Furthermore, the representatives of each carrier explicitly told me that the policy was instituted by them all at about the same time. They were clearly aware of this, collectively.. They clearly wanted to take aware our option of switching to another.

Re:Non story here. (1)

Spiked_Three (626260) | about a year ago | (#42777175)

But you will never win. There is now a corporate department tasked with finding out how far the company can rip off consumers and get away with it. It is part of the new profit centered business model.

Re:Non story here. (2)

Rich0 (548339) | about a year ago | (#42777203)

Yeah, good luck when they charge your credit card and/or ruin your credit history. I guess you can try to sue them, but have fun with that.

In principle I agree with everything you said. In practice it is you vs the megacorp - enjoy the ride.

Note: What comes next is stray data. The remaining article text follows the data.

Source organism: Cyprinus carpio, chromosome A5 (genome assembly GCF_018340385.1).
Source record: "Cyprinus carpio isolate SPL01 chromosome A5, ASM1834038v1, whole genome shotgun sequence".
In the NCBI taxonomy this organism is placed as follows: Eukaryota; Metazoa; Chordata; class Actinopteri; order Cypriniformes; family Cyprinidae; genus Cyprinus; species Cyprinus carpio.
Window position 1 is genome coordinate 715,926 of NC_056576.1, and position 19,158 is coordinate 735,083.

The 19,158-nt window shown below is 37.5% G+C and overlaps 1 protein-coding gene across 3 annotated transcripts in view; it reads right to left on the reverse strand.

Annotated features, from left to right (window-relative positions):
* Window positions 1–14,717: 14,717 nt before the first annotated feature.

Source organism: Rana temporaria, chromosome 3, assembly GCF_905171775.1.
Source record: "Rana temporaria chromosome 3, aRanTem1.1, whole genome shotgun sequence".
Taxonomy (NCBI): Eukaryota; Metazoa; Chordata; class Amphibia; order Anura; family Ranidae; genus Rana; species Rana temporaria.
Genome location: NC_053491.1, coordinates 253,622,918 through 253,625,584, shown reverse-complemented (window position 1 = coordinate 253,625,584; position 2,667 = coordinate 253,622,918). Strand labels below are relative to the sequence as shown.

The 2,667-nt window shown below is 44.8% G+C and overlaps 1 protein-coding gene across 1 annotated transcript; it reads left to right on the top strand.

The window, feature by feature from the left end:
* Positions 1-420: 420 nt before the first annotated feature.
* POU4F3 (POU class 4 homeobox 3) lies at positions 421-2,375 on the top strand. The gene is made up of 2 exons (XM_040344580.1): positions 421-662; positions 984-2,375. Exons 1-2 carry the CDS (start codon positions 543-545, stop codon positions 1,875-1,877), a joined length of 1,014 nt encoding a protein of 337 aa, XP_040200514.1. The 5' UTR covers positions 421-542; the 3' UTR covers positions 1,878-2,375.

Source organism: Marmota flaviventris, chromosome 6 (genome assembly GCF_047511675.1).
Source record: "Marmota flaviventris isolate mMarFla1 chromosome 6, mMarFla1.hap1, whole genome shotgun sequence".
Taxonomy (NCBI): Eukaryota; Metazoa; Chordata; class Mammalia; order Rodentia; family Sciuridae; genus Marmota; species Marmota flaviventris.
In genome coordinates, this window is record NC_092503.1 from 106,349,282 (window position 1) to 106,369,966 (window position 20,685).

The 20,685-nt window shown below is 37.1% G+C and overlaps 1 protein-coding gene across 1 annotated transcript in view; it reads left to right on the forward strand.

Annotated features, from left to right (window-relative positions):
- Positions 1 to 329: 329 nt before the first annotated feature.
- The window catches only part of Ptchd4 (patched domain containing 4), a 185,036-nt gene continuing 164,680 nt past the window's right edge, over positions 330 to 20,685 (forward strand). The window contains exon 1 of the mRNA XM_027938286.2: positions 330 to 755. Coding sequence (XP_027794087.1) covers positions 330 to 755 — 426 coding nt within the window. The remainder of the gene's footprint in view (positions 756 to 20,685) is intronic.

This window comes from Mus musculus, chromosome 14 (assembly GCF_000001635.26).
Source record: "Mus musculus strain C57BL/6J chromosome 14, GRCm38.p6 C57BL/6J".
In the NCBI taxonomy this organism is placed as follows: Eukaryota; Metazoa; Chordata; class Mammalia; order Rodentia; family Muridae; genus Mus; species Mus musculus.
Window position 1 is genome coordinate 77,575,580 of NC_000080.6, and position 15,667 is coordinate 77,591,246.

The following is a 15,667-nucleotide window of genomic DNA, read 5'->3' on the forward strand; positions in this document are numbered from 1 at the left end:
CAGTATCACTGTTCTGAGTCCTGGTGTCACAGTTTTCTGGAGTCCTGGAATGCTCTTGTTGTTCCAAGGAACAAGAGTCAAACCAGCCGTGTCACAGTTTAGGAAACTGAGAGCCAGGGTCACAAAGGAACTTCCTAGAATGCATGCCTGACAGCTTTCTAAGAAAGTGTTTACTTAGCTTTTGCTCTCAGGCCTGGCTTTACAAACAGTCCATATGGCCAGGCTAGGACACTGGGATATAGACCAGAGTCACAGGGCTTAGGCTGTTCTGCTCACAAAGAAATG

Re:Non story here. (2)

Intrepid imaginaut (1970940) | about a year ago | (#42777359)

Ha, in these parts (Ireland) one clause of the contract used to be that they could change the contract whenever they liked without your agreement, so increase prices and add charges as it suited them. Yes, really, I took Vodafone to task over it with ComReg. I'm not sure if it's changed now though, crazy situation. They'll try anything if you let them.

AT&T alignment (0)

Anonymous Coward | about a year ago | (#42777101)

Always chaotic evil

Mind boggling (4, Insightful)

AbRASiON (589899) | about a year ago | (#42777103)

I've heard stories as described in the subject previously from Americans and it's /fully completely mind boggingly insane/
I can't even contemplate how it's legal in any possible way. I know you guys get shafted on terrible policies / regulations and I guess 'social norms' of how things are meant to be with cell phone usage but err yeah this takes the cake.

In Australia what's described in the subject, simply wouldn't occur, at all.